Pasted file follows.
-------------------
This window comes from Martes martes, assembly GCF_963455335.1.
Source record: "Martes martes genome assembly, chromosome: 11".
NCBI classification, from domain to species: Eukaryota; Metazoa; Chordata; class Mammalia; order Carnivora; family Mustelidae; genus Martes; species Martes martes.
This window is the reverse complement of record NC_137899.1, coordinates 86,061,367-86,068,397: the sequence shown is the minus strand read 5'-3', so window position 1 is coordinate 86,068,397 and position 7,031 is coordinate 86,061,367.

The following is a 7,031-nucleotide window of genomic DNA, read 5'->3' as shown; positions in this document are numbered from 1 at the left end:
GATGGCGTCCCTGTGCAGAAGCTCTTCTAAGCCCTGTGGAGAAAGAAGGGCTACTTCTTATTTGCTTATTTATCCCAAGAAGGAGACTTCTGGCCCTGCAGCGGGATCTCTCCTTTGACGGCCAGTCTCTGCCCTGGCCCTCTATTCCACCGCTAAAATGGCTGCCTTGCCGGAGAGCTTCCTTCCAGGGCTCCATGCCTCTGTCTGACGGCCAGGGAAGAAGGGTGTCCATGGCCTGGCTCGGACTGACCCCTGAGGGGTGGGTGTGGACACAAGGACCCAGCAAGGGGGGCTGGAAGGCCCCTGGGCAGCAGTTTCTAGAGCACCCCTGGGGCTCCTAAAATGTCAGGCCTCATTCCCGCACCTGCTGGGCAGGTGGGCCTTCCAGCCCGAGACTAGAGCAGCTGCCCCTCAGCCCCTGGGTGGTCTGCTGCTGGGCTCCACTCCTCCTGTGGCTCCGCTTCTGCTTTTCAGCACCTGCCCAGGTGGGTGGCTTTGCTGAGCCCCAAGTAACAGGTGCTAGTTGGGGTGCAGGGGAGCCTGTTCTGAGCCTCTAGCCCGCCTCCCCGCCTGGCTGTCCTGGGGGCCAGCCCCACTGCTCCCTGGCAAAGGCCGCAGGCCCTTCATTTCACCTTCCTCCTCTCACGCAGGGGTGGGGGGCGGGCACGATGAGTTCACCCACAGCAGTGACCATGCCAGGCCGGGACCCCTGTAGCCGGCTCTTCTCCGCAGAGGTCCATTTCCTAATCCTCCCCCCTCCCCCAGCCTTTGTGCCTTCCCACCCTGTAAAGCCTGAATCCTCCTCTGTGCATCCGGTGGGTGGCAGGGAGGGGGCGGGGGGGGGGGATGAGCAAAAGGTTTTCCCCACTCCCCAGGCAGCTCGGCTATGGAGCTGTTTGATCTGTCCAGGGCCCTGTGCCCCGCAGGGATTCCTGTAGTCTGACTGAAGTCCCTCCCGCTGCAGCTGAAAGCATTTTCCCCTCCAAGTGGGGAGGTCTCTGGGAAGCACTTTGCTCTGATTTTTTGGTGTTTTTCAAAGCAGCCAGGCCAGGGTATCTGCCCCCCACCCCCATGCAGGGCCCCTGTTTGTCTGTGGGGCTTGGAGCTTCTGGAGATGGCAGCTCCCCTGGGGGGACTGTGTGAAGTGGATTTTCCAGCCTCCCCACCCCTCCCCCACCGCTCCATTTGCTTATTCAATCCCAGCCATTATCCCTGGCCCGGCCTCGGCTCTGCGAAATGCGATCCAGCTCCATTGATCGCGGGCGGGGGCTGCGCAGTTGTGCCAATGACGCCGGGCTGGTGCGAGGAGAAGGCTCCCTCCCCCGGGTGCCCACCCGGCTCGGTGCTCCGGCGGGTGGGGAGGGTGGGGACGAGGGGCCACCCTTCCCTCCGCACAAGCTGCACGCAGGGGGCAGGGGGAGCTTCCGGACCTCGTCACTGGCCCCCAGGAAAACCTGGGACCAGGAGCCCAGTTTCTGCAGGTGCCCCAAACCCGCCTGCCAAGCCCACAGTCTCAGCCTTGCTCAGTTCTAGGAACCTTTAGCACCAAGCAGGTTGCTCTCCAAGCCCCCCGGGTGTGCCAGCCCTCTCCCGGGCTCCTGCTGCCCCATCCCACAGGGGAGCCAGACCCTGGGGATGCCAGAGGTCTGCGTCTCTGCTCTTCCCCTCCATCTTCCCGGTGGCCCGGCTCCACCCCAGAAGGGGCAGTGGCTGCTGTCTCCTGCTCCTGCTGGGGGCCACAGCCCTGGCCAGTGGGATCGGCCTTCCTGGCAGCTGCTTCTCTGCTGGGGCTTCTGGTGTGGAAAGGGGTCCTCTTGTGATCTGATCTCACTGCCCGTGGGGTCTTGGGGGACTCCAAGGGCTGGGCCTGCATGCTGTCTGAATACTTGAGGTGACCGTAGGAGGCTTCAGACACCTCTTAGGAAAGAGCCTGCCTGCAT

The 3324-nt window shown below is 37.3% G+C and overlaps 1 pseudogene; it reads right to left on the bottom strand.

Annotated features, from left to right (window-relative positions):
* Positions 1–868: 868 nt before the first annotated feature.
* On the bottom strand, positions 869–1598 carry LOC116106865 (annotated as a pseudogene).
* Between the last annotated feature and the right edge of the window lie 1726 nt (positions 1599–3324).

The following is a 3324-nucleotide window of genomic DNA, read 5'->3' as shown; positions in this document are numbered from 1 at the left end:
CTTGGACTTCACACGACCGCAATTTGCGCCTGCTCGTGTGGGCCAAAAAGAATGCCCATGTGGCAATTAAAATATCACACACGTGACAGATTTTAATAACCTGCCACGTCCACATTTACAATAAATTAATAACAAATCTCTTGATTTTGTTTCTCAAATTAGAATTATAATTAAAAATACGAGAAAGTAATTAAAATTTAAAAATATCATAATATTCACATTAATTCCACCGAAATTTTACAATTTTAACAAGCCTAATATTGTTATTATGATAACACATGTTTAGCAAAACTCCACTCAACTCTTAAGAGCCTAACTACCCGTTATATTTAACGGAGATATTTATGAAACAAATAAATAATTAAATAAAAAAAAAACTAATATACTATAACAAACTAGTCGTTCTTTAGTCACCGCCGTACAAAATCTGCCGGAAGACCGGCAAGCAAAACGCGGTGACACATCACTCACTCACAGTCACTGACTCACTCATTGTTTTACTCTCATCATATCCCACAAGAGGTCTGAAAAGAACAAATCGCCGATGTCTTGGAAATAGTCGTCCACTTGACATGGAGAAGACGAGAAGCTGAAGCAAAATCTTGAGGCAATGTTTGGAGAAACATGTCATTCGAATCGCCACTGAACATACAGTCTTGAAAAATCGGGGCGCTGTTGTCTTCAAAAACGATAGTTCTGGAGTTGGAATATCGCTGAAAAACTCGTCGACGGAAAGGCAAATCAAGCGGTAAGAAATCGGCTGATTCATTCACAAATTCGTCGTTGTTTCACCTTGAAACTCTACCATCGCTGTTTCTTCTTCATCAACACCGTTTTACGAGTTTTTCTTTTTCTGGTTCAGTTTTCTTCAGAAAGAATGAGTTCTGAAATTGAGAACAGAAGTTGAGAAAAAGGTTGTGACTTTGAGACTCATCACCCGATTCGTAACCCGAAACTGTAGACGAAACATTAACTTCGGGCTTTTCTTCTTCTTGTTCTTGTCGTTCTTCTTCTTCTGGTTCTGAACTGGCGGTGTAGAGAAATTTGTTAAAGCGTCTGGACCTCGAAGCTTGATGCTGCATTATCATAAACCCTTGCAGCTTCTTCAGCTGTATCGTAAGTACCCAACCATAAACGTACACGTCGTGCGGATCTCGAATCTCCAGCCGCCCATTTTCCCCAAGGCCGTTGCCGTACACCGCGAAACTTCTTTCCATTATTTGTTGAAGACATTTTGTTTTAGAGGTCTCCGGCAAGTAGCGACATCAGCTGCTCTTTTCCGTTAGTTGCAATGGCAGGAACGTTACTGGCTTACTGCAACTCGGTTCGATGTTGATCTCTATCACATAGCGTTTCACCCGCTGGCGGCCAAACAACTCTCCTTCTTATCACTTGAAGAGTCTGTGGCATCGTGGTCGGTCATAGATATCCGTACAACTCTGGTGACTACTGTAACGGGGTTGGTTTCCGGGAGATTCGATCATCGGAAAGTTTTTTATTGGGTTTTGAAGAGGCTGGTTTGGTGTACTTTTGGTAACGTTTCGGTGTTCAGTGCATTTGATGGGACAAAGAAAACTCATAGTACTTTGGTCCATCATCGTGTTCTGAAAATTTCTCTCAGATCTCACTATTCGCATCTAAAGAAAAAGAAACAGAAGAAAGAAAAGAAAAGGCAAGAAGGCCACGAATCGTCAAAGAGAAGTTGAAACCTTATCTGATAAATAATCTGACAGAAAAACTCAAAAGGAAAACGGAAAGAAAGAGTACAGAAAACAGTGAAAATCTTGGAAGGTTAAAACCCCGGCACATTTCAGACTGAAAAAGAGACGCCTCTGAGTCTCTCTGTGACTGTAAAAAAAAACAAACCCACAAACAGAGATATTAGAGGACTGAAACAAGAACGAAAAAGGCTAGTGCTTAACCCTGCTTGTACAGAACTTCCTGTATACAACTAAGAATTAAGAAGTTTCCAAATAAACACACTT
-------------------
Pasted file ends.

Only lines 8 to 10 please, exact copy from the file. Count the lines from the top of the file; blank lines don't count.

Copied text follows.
Annotated features, from left to right (window-relative positions):
* Positions 1–868: 868 nt before the first annotated feature.
* On the bottom strand, positions 869–1598 carry LOC116106865 (annotated as a pseudogene).